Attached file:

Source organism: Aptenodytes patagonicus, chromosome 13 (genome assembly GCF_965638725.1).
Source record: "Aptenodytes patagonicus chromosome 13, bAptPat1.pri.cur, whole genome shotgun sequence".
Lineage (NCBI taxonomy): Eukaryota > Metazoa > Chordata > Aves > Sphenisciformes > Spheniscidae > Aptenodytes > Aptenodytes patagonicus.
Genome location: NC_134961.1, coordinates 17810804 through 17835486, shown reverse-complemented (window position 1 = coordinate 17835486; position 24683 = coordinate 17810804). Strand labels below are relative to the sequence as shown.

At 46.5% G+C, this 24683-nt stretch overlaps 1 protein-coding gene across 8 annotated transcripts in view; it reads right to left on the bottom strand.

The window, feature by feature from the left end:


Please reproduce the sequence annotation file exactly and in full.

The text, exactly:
Source organism: Aptenodytes patagonicus, chromosome 13 (genome assembly GCF_965638725.1).
Source record: "Aptenodytes patagonicus chromosome 13, bAptPat1.pri.cur, whole genome shotgun sequence".
Lineage (NCBI taxonomy): Eukaryota > Metazoa > Chordata > Aves > Sphenisciformes > Spheniscidae > Aptenodytes > Aptenodytes patagonicus.
Genome location: NC_134961.1, coordinates 17810804 through 17835486, shown reverse-complemented (window position 1 = coordinate 17835486; position 24683 = coordinate 17810804). Strand labels below are relative to the sequence as shown.

At 46.5% G+C, this 24683-nt stretch overlaps 1 protein-coding gene across 8 annotated transcripts in view; it reads right to left on the bottom strand.

The window, feature by feature from the left end: